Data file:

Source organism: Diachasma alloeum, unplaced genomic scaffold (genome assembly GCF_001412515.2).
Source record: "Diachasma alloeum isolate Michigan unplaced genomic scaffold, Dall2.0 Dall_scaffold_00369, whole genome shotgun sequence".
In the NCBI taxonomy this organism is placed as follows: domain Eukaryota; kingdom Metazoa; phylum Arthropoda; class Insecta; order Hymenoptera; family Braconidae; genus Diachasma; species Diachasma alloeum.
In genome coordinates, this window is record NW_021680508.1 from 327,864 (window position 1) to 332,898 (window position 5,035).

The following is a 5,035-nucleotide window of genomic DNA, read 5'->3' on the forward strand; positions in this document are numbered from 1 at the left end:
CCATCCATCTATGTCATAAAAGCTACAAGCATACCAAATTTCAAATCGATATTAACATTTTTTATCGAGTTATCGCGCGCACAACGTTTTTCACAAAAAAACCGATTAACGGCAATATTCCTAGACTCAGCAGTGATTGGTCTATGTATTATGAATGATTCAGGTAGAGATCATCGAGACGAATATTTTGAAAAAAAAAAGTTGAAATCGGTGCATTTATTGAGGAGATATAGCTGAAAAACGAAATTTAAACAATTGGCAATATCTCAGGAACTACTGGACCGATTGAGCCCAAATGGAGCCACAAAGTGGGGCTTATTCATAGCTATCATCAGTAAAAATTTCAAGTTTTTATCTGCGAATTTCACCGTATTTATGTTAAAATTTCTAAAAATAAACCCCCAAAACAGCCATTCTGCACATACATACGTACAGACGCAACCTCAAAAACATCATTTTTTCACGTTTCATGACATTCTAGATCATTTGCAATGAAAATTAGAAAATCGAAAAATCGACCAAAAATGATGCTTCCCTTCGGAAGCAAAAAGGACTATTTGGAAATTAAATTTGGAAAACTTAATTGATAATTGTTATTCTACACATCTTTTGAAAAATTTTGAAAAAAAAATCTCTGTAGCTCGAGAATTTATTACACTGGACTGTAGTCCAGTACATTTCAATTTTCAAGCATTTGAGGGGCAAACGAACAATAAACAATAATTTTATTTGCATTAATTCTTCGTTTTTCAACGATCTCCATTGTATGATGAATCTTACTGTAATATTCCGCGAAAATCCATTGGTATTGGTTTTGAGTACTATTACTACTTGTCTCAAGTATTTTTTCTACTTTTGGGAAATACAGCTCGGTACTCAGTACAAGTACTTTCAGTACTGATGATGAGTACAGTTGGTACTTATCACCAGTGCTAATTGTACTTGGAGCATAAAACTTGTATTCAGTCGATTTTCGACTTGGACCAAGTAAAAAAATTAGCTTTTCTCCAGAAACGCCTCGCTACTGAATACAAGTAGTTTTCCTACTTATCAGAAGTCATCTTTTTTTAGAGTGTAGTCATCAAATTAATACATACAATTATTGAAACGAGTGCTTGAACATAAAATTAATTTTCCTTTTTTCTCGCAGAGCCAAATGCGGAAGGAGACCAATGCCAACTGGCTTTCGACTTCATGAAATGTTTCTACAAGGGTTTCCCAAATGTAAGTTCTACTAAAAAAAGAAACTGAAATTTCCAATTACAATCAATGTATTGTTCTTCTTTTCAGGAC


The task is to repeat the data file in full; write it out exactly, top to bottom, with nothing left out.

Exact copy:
Source organism: Diachasma alloeum, unplaced genomic scaffold (genome assembly GCF_001412515.2).
Source record: "Diachasma alloeum isolate Michigan unplaced genomic scaffold, Dall2.0 Dall_scaffold_00369, whole genome shotgun sequence".
In the NCBI taxonomy this organism is placed as follows: domain Eukaryota; kingdom Metazoa; phylum Arthropoda; class Insecta; order Hymenoptera; family Braconidae; genus Diachasma; species Diachasma alloeum.
In genome coordinates, this window is record NW_021680508.1 from 327,864 (window position 1) to 332,898 (window position 5,035).

The following is a 5,035-nucleotide window of genomic DNA, read 5'->3' on the forward strand; positions in this document are numbered from 1 at the left end:
CCATCCATCTATGTCATAAAAGCTACAAGCATACCAAATTTCAAATCGATATTAACATTTTTTATCGAGTTATCGCGCGCACAACGTTTTTCACAAAAAAACCGATTAACGGCAATATTCCTAGACTCAGCAGTGATTGGTCTATGTATTATGAATGATTCAGGTAGAGATCATCGAGACGAATATTTTGAAAAAAAAAAGTTGAAATCGGTGCATTTATTGAGGAGATATAGCTGAAAAACGAAATTTAAACAATTGGCAATATCTCAGGAACTACTGGACCGATTGAGCCCAAATGGAGCCACAAAGTGGGGCTTATTCATAGCTATCATCAGTAAAAATTTCAAGTTTTTATCTGCGAATTTCACCGTATTTATGTTAAAATTTCTAAAAATAAACCCCCAAAACAGCCATTCTGCACATACATACGTACAGACGCAACCTCAAAAACATCATTTTTTCACGTTTCATGACATTCTAGATCATTTGCAATGAAAATTAGAAAATCGAAAAATCGACCAAAAATGATGCTTCCCTTCGGAAGCAAAAAGGACTATTTGGAAATTAAATTTGGAAAACTTAATTGATAATTGTTATTCTACACATCTTTTGAAAAATTTTGAAAAAAAAATCTCTGTAGCTCGAGAATTTATTACACTGGACTGTAGTCCAGTACATTTCAATTTTCAAGCATTTGAGGGGCAAACGAACAATAAACAATAATTTTATTTGCATTAATTCTTCGTTTTTCAACGATCTCCATTGTATGATGAATCTTACTGTAATATTCCGCGAAAATCCATTGGTATTGGTTTTGAGTACTATTACTACTTGTCTCAAGTATTTTTTCTACTTTTGGGAAATACAGCTCGGTACTCAGTACAAGTACTTTCAGTACTGATGATGAGTACAGTTGGTACTTATCACCAGTGCTAATTGTACTTGGAGCATAAAACTTGTATTCAGTCGATTTTCGACTTGGACCAAGTAAAAAAATTAGCTTTTCTCCAGAAACGCCTCGCTACTGAATACAAGTAGTTTTCCTACTTATCAGAAGTCATCTTTTTTTAGAGTGTAGTCATCAAATTAATACATACAATTATTGAAACGAGTGCTTGAACATAAAATTAATTTTCCTTTTTTCTCGCAGAGCCAAATGCGGAAGGAGACCAATGCCAACTGGCTTTCGACTTCATGAAATGTTTCTACAAGGGTTTCCCAAATGTAAGTTCTACTAAAAAAAGAAACTGAAATTTCCAATTACAATCAATGTATTGTTCTTCTTTTCAGGAC